At dinner, his hair started to dry and looked…moppy. Steven said, “Did ya get a haircut? Because it looks the same.” At first I thought he was joking that we should go back to fix it. Being the apologist, I tried to find an excuse for the stylist but was unsuccessful. Steven went outside to finish yard work, and Wes and I went back to the salon 30 minutes before it closed.

They were surprised to see us. I asked them to trim it shorter, and they did. A LOT shorter. Wes continued to be snarky with the stylist, but there was a slight panicky tone in his voice: “What are you doing?” “What does my hair look like?!”

In what seemed like ages, he hopped down from the chair. He had the 5-year-old decency to wait until we were in the parking lot to announce “that was the worst haircut ever.” I thought he was still on his joke-kick, but nope. He really hated it.

I started to chuckle about the last few hours. “It’s only hair; it will grow back, Bud.” I couldn’t stop giggling. Once home, Steven got in on the fun-tease, and while still slightly annoyed, Wes started to laugh back. He had so many hair snippings all over him that a shower before bedtime was necessary. Bubbles everywhere; family laughter; short, short hair.

IMG_4350 IMG_4349

First Tennis Lesson
IMG_4332

When t-ball lessons ended, we asked Wes if he wanted to try a new sport this fall. “Maybe tennis!”

His answer thrilled Steven, so I found an opening with the area National Junior Tennis League. I mentioned the affordable cost to our Reynolds friends, and they signed up Beatrice! They had their first lesson last weekend, and it was pretty adorable.

Wes now wants to play tennis with Steven nearly every evening on the street in front of our house.

First Goodbye, Hello, New School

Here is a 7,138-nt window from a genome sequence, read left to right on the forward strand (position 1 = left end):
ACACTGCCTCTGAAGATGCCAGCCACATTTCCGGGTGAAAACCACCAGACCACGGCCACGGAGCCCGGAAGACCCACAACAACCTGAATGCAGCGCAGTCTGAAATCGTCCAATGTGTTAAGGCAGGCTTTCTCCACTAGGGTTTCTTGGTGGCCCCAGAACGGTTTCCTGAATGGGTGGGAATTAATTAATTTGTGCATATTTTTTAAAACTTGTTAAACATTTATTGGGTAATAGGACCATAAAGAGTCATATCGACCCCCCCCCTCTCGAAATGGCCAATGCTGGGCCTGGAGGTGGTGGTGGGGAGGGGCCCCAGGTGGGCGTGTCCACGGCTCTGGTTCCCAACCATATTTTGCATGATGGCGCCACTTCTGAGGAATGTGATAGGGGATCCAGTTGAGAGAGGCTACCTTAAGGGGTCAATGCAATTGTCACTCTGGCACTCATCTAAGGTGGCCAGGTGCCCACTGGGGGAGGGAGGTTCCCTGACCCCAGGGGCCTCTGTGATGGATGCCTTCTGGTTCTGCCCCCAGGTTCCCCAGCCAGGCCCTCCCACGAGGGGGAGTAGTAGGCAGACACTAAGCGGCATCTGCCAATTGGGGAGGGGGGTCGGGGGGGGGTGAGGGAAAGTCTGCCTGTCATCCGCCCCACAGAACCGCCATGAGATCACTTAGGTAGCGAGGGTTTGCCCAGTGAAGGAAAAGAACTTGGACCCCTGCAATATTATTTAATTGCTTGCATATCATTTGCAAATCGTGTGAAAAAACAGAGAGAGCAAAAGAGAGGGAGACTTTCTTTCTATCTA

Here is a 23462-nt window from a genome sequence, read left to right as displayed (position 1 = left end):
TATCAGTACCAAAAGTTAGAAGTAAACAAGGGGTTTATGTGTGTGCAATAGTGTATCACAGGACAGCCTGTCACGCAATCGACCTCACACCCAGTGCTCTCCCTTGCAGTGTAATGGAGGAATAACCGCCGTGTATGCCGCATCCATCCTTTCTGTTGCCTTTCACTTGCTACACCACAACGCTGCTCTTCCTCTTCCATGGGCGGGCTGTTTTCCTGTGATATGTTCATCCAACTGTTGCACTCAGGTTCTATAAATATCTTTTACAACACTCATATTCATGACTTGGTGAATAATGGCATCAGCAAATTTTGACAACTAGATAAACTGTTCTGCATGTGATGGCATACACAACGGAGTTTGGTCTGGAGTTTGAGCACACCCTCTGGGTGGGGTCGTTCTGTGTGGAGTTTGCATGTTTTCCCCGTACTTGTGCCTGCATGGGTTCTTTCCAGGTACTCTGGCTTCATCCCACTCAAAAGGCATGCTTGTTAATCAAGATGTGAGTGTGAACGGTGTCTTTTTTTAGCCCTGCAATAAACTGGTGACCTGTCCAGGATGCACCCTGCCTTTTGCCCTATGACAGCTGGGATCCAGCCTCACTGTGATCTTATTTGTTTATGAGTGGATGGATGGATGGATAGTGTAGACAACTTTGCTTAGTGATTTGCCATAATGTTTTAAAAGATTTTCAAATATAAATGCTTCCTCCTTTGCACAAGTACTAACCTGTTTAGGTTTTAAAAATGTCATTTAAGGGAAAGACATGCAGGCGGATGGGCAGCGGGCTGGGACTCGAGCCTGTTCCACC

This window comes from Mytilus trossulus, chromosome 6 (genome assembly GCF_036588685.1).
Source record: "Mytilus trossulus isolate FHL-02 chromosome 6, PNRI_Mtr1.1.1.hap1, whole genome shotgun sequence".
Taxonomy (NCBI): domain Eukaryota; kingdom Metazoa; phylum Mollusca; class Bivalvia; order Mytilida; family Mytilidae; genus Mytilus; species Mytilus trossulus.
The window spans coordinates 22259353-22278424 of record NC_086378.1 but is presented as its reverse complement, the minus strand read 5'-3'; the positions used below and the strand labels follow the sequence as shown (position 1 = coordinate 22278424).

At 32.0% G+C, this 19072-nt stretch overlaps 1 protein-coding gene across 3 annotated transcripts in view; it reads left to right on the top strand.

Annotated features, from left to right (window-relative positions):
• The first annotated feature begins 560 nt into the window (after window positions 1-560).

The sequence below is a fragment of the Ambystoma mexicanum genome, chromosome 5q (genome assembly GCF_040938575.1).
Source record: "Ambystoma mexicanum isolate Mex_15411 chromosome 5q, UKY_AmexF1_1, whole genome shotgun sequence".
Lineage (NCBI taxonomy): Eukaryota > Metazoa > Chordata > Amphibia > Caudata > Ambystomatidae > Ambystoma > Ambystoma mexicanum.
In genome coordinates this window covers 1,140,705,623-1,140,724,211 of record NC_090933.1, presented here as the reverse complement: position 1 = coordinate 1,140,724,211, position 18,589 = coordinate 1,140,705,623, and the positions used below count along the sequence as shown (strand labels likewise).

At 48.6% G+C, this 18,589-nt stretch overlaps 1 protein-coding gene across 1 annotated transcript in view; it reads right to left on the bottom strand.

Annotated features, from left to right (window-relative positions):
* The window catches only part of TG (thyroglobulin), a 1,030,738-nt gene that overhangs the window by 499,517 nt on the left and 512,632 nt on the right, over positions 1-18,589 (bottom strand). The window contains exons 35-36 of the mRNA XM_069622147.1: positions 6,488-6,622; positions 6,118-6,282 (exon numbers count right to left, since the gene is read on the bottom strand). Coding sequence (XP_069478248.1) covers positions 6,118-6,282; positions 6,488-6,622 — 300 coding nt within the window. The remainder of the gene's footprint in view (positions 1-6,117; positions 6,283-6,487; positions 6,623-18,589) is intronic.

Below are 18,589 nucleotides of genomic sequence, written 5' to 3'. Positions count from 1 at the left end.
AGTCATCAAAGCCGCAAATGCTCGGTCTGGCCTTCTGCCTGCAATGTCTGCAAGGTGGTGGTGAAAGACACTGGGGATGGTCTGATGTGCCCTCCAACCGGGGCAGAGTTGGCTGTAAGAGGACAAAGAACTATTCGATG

IMG_4342Because his Prep-K class at a different school doesn’t start until the end of August, we are in a weird limbo period. At his current preschool/daycare, the kids transitioned classrooms, so he had to say goodbye to his favorite teacher, Miss Kelly, and join a temporary class (Sunflowers!) for a couple weeks.

Earlier this year, Steven and I made the decision to wait for Kindergarten. He’s probably very ready for Kindergarten based on his daily experience in the classroom, but we felt like it was a unanimous hesitation, and why push it? He’s our only kid!

The same private school I attended as a kid offers a Prep-K class for those in his age bracket – in fact, the age cut off for Kindergarten is 5 by June 30 (his bday is in July). This means he won’t be the only 5-year-old in his class! We’re excited to experience a “real” school environment this year – complete with breaks, after school care and lunchboxes.

He attended a practice Round Up Day earlier this week to visit classrooms, the library and meet teachers. Another few orientations are down the pipe line (is it normal to receive emails nearly every other day from schools as a new family?!), and then class officially starts in 2 weeks. He can’t wait.

IMG_4353

With all these other “firsts,” I’m kinda glad I don’t have to adjust to Kindergarten Mom just yet.

Posted: August 10th, 2016
Categories: Leah
Tags: , , , ,
Comments: No Comments.


© 2017 | The Shattucks | Leah Shattuck | Steven Shattuck | Indianapolis, IN